Library of Congress > Collections > Tending the Commons: Folklife and Landscape in Southern West Virginia


Tending the Commons: Folklife and Landscape in Southern West Virginia presents 718 excerpts of sound recordings, 1,256 photographs, and 10 manuscripts from the American Folklife Center's Coal River Folklife Project Collection. The project documented traditional uses of the mountains in the Big Coal River Valley of southern West Virginia, and explored the cultural dimensions of ecological crisis from 1992 to 1999. There are extensive interviews with local residents on the seasonal harvesting of natural resources--ginseng, ramps (wild leeks), berries, nuts, fish, and game--on occupations, including coal mining and lumbering; and on the impact of large scale industries such as logging and mountaintop removal mining on local communities. Cultural and religious community events were a focus of the project, including storytelling, community dinners and foodways, baptisms, and cemetery customs.

Functioning as a de facto commons, the mountains have supported a way of life that for many generations has entailed hunting, gathering, and subsistence gardening, as well as coal mining and lumbering. This commons, articulated through stories, place names, artifacts, and seasonal practices, powerfully evokes collective memory and anchors community life. The commons is situated in what is known as the mixed mesophytic forest, a temperate-zone hardwood system unrivaled for its biological diversity. Consequently it supports an unusually diverse seasonal round of activities.

The Coal River Folklife Collection (AFC 1999/008) consists of approximately 290 audio cassettes, 13,647 still photographs, five Hi-8 videocassettes, and 26 linear feet of print material including administrative correspondence, photo and recording logs, tape transcriptions, field notes, maps, publications, and ephemera. All this material, together with a complete project inventory, is available to researchers in the American Folklife Center's Folklife Reading Room at the Library of Congress.

Mary Hufford, the field project director and curator for the online collection, collaborated with the late science writer John Flynn, of Rock Creek, West Virginia, and with photographers Lyntha Scott Eiler and Terry Eiler, to create the sound recordings and photographic images comprising the core of the collection. The Coal River Folklife Project was conducted in cooperation with the Lucy Braun Association for the Mixed Mesophytic Forest and Trees for the Planet, with funding from the Lila Wallace Reader's Digest Fund for Folk Culture, and with the support of the Coal River Mountain Watch, based in Whitesville, West Virginia. Support from the National Park Service is gratefully acknowledged for documentation undertaken on the Coal River in 1993 as a part of the American Folklife Center's New River Gorge Folklife Project.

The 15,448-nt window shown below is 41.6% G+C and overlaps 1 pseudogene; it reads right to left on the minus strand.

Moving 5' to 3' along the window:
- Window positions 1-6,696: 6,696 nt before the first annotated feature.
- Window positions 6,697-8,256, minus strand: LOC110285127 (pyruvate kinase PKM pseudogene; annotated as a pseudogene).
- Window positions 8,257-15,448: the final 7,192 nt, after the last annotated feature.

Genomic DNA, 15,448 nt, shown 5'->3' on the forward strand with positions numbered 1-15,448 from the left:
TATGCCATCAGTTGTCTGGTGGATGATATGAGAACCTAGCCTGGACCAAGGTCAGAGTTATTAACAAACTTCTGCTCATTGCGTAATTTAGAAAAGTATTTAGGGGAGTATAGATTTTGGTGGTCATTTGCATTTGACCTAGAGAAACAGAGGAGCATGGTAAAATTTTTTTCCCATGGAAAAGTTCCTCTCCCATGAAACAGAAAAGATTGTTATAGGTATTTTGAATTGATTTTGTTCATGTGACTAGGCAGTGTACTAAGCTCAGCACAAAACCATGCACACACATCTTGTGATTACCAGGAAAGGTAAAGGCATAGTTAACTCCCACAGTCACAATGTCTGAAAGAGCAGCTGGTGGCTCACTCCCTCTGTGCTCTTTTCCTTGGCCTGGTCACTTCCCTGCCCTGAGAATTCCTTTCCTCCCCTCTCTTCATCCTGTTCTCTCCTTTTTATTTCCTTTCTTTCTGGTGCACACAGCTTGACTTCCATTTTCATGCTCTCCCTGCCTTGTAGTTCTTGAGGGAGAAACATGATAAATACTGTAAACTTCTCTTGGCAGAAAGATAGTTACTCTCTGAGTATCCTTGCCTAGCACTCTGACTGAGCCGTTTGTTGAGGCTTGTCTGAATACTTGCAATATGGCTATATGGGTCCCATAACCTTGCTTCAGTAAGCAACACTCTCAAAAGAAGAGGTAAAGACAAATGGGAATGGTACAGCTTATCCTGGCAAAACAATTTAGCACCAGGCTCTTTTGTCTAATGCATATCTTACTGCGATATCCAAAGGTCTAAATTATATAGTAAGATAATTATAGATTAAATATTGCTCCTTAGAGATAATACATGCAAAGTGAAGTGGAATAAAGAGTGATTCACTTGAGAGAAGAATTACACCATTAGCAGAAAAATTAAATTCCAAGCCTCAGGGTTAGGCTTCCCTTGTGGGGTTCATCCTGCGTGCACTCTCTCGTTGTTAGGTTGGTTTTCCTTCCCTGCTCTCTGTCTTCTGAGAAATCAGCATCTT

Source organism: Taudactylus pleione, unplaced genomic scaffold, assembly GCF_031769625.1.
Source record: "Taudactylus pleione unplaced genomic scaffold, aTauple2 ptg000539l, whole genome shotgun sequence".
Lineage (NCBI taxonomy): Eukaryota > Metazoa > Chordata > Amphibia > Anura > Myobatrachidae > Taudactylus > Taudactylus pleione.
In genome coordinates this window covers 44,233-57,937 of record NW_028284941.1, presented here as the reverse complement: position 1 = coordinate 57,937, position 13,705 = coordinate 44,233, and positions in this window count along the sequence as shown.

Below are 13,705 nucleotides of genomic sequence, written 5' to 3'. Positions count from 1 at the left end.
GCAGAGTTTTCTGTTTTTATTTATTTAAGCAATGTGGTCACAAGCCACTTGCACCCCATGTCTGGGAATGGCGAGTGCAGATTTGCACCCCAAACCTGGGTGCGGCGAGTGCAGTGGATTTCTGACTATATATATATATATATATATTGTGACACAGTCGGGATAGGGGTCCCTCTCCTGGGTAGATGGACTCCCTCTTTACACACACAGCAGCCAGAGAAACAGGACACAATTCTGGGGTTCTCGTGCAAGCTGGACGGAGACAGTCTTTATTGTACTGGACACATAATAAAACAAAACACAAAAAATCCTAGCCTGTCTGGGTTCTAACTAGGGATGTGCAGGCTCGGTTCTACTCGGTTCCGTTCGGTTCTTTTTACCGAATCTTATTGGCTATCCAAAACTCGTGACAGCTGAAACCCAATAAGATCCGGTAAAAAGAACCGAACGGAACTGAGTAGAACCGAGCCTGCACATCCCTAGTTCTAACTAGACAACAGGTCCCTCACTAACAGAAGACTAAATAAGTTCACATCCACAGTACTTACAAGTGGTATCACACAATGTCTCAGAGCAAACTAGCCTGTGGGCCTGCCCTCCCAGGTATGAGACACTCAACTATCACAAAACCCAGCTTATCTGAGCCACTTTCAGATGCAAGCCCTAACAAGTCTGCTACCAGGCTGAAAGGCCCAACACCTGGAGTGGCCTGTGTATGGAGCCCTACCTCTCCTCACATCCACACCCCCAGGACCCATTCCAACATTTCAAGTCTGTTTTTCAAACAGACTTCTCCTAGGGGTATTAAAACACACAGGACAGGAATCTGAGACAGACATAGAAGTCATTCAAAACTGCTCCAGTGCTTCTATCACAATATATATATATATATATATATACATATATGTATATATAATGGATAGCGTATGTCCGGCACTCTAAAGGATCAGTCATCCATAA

Rights and Access

The Library of Congress is not aware of any U.S. copyright protection (see Title 17, U.S.C.) or any other restrictions in the material in this collection, except as noted below. Users should keep in mind that the Library of Congress is providing access to these materials strictly for educational and research purposes. The written permission of the copyright owners and/or other holders of rights (such as publicity and/or privacy rights) is required for distribution, reproduction, or other use of protected items beyond that allowed by fair use or other statutory exemptions. Responsibility for making an independent legal assessment of an item and securing any necessary permissions ultimately rests with persons desiring to use the item. See our Legal Notices and Privacy and Publicity Rights for additional information and restrictions.

The American Folklife Center and the professional fieldworkers who carry out these projects feel a strong ethical responsibility to the people they have visited and who have consented to have their lives documented for the historical record. The Center asks that researchers approach the materials in this collection with respect for the culture and sensibilities of the people whose lives, ideas, and creativity are documented here. Researchers are also reminded that privacy and publicity rights may pertain to certain uses of this material.

Copy photographs of numerous historical still photographs owned by Woody Boggs and Rick Bradford were made and are reproduced here with permission of the owners.

Researchers or others who would like to make further use of these collection materials should contact the Folklife Reading Room for assistance.

Credit line

Coal River Folklife Project collection (AFC 1999/008), American Folklife Center, Library of Congress

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